"After reading As the Future Catches You, shocking propositions feel like common sense. Juan Enriquez will change your view of change itself." —Nicholas Negroponte, author of Being Digital“By far the best book I know to help us understand and cope with the powerful technologies that are about to change every aspect of our lives.” —Roger Fisher, coauthor of Getting to Yes“With amazing insight and a graphical, almost poetical style of writing, Enriquez describes how computers, genomics, and other new technologies are shaping our present and future.” —Hamilton O. Smith, Nobel laureate in medicine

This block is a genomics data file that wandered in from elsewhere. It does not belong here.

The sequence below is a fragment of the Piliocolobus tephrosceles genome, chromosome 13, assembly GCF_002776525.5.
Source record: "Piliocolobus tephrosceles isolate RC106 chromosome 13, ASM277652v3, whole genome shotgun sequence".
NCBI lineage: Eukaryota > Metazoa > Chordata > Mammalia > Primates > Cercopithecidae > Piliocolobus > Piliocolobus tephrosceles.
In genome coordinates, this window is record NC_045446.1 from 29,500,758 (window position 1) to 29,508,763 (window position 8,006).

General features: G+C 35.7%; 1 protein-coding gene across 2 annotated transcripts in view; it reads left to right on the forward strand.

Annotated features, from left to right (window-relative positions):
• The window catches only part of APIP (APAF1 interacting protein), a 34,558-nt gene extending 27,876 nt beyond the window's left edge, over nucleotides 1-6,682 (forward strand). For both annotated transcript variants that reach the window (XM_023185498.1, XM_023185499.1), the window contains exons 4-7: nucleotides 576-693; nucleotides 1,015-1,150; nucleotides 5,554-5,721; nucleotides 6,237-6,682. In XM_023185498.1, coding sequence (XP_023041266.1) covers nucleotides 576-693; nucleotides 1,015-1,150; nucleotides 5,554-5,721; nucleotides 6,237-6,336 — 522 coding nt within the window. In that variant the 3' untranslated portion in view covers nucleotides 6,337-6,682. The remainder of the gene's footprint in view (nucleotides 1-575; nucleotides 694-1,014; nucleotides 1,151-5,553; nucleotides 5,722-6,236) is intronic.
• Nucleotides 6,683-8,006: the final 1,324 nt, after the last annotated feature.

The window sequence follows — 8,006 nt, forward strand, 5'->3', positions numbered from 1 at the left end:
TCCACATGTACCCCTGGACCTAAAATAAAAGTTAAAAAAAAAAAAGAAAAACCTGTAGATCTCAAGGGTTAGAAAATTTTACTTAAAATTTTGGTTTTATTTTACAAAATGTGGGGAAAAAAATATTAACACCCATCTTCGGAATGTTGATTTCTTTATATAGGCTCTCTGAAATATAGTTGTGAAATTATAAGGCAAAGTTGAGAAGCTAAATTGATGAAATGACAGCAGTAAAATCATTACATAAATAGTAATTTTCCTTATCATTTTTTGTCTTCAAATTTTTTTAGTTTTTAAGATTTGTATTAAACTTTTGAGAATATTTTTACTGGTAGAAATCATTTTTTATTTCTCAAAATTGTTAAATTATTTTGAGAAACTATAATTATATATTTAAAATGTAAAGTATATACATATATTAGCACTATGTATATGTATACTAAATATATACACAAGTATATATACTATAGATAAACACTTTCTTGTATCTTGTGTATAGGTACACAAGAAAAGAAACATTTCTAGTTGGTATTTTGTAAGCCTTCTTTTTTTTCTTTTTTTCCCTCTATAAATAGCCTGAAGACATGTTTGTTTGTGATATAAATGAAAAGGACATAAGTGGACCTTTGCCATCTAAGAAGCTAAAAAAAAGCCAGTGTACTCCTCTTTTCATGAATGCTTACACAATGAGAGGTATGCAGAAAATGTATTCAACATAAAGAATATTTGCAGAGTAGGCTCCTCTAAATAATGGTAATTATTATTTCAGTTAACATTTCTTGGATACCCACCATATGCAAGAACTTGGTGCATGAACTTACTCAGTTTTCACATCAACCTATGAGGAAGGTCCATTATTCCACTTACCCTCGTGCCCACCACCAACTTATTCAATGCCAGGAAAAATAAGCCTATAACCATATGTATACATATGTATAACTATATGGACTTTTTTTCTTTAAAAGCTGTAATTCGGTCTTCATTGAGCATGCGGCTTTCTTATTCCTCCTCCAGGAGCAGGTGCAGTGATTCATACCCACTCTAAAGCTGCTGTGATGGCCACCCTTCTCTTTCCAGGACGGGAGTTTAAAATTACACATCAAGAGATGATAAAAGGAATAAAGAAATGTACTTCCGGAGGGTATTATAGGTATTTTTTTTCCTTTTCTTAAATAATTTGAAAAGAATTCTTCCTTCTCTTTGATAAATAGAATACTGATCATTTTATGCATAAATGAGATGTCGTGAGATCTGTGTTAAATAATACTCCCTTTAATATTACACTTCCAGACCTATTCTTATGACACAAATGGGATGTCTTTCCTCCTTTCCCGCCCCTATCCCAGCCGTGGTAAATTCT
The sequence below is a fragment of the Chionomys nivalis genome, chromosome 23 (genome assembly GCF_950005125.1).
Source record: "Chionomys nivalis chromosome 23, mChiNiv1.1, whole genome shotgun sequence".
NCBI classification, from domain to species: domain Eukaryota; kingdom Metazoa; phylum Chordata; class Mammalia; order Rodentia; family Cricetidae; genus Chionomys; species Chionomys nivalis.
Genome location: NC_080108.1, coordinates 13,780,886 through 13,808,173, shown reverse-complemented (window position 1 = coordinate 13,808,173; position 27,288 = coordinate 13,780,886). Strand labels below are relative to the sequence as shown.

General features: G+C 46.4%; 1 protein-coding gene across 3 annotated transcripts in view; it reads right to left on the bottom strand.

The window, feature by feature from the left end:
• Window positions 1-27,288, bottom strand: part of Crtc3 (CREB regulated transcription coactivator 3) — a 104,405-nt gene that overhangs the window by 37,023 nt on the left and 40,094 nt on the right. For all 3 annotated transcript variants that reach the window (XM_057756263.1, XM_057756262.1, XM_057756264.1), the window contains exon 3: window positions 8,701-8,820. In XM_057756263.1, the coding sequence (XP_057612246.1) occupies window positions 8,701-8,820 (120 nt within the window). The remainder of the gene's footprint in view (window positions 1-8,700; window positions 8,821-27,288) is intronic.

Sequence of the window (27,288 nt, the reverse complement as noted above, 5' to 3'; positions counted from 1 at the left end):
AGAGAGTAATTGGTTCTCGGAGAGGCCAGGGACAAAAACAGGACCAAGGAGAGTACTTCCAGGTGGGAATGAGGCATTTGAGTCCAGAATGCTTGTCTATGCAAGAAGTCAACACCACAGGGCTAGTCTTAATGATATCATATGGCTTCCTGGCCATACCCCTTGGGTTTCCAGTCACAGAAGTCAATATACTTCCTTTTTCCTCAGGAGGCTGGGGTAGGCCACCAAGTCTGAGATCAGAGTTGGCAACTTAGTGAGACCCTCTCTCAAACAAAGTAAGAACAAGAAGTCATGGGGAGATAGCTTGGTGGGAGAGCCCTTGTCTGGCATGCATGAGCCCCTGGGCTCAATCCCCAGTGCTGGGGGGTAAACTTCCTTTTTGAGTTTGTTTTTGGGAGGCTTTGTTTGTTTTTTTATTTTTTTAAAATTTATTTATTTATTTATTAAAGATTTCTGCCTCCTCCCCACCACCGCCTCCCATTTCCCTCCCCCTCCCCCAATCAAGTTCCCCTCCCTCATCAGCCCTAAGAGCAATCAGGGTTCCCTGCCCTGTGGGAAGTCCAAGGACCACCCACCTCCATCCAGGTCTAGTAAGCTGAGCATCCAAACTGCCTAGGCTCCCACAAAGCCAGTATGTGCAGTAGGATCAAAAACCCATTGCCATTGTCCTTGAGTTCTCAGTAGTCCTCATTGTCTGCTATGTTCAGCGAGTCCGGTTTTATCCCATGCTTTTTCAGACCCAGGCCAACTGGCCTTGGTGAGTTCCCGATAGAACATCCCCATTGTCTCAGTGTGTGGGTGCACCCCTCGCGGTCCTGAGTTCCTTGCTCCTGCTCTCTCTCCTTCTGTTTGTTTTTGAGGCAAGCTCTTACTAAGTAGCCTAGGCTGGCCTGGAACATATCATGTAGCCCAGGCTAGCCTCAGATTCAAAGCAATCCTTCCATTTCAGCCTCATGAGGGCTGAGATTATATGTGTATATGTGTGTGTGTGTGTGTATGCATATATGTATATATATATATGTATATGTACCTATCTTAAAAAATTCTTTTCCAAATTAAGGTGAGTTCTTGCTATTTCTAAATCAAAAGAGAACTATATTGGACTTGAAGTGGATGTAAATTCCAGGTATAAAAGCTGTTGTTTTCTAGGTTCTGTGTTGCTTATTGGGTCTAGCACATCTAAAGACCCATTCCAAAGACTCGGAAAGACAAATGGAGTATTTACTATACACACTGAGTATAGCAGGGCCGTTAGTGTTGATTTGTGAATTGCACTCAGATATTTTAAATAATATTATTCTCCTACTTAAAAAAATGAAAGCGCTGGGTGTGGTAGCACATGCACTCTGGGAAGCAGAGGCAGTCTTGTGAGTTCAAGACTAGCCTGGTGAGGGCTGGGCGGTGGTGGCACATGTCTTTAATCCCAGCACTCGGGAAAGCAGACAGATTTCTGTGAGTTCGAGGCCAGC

Who do you see as your audience?This book is for anyone who is curious about the future, and I hope it will spark debates around family dinner tables. No matter what Mom and Dad do for a living, or how much they know about science, they can read the book quickly and have a different take on what’s happening around the world. The same for their children, whether they’re in college or high school. Topics like genetic engineering and cloning are constantly in the news, and I want to help people understand them and wrestle with them.Why did you use this unconventional format of bulleted facts mixed with charts and graphs and pictures?Many people are afraid of science–they think it’s beyond them. Scientists reinforce this by cloaking their work in their own private language. As a result, we rarely understand and debate the greatest single driver of wealth and growth, which is knowledge. But today’s discoveries affect us all, so we have to frame the debate in terms everyone can understand and relate to. Also science is fun and whimsical, and I really wanted the book to reflect this. I hope it can transmit some of the excitement I feel about the marvelous adventures going on in science and technology.Your background is mostly in economics and international politics–how did you get so involved in genomics and other science topics?I never intended to get involved, but during the course of my research I found that technological discontinuities are the greatest single driver of long-term economic success…or failure. And the ability to understand and apply gene research is probably the greatest single discontinuity we have seen since the Industrial Revolution.Bigger than the Internet?Yes. The digital revolution was just the beginning. The genomics revolution will be far more powerful. Give us an example of that. How differently do you think medicine will be practiced in 20 or 30 years? Medicine will evolve the way dentistry has evolved–from brute–force intervention to prevention. Your grandparents went to the dentist to get their teeth pulled. You went to get your teeth filled. Kids today go to get their teeth cleaned. A dentist’s office is now mainly a collection of hygienists because our mouths are a lot healthier–we need less intervention.As we understand disease better, because we can map and attack microbes better, or because we can start to tell to which diseases we may be statistically more prone, we will live a lot longer and remain much healthier. We will carry genetic ID cards. Medicine will be personalized and preventive. We will need fewer and fewer surgeonsWhen you think about the future, what excites you the most and what frightens you the most?We are acquiring direct and deliberate control over the evolution of most life–forms. This is a power that will allow us to feed more people, cure more people, and live far better lives. That’s very exciting. But it will also change the nature of things like warfare and terrorism, which of course is very frightening.